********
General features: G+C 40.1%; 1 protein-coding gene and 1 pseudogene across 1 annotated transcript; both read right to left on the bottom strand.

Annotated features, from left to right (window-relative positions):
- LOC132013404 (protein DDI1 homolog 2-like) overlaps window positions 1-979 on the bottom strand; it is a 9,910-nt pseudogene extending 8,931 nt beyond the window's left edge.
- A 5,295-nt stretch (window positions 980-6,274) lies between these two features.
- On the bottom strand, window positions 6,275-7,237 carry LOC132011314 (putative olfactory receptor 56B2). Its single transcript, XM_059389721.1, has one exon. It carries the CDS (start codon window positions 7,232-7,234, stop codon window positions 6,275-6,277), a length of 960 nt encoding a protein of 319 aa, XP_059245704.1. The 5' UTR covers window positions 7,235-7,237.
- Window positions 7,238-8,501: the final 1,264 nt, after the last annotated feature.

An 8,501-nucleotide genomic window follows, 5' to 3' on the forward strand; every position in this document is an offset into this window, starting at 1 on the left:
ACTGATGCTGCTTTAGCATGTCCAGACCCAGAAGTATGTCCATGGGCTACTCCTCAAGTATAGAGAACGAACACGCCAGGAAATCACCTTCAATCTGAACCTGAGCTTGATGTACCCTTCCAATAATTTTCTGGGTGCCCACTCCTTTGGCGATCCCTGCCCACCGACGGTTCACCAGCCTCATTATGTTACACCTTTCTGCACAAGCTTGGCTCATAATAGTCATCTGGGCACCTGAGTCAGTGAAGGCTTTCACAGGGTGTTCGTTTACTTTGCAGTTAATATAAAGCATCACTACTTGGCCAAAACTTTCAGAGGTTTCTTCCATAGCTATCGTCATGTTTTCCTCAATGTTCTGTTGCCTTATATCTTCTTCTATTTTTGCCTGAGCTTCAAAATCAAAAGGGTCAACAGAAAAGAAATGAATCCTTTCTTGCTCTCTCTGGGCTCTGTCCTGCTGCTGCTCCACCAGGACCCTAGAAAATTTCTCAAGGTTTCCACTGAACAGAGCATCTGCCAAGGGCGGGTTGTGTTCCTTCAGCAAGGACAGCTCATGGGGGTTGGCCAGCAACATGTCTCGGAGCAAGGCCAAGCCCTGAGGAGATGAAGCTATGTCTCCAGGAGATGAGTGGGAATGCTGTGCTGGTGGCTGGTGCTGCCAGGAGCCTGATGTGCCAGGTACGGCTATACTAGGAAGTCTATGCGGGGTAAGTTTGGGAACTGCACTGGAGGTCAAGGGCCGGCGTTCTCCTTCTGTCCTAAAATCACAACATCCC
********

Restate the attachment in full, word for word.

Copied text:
General features: G+C 40.1%; 1 protein-coding gene and 1 pseudogene across 1 annotated transcript; both read right to left on the bottom strand.

Annotated features, from left to right (window-relative positions):
- LOC132013404 (protein DDI1 homolog 2-like) overlaps window positions 1-979 on the bottom strand; it is a 9,910-nt pseudogene extending 8,931 nt beyond the window's left edge.
- A 5,295-nt stretch (window positions 980-6,274) lies between these two features.
- On the bottom strand, window positions 6,275-7,237 carry LOC132011314 (putative olfactory receptor 56B2). Its single transcript, XM_059389721.1, has one exon. It carries the CDS (start codon window positions 7,232-7,234, stop codon window positions 6,275-6,277), a length of 960 nt encoding a protein of 319 aa, XP_059245704.1. The 5' UTR covers window positions 7,235-7,237.
- Window positions 7,238-8,501: the final 1,264 nt, after the last annotated feature.

An 8,501-nucleotide genomic window follows, 5' to 3' on the forward strand; every position in this document is an offset into this window, starting at 1 on the left:
ACTGATGCTGCTTTAGCATGTCCAGACCCAGAAGTATGTCCATGGGCTACTCCTCAAGTATAGAGAACGAACACGCCAGGAAATCACCTTCAATCTGAACCTGAGCTTGATGTACCCTTCCAATAATTTTCTGGGTGCCCACTCCTTTGGCGATCCCTGCCCACCGACGGTTCACCAGCCTCATTATGTTACACCTTTCTGCACAAGCTTGGCTCATAATAGTCATCTGGGCACCTGAGTCAGTGAAGGCTTTCACAGGGTGTTCGTTTACTTTGCAGTTAATATAAAGCATCACTACTTGGCCAAAACTTTCAGAGGTTTCTTCCATAGCTATCGTCATGTTTTCCTCAATGTTCTGTTGCCTTATATCTTCTTCTATTTTTGCCTGAGCTTCAAAATCAAAAGGGTCAACAGAAAAGAAATGAATCCTTTCTTGCTCTCTCTGGGCTCTGTCCTGCTGCTGCTCCACCAGGACCCTAGAAAATTTCTCAAGGTTTCCACTGAACAGAGCATCTGCCAAGGGCGGGTTGTGTTCCTTCAGCAAGGACAGCTCATGGGGGTTGGCCAGCAACATGTCTCGGAGCAAGGCCAAGCCCTGAGGAGATGAAGCTATGTCTCCAGGAGATGAGTGGGAATGCTGTGCTGGTGGCTGGTGCTGCCAGGAGCCTGATGTGCCAGGTACGGCTATACTAGGAAGTCTATGCGGGGTAAGTTTGGGAACTGCACTGGAGGTCAAGGGCCGGCGTTCTCCTTCTGTCCTAAAATCACAACATCCC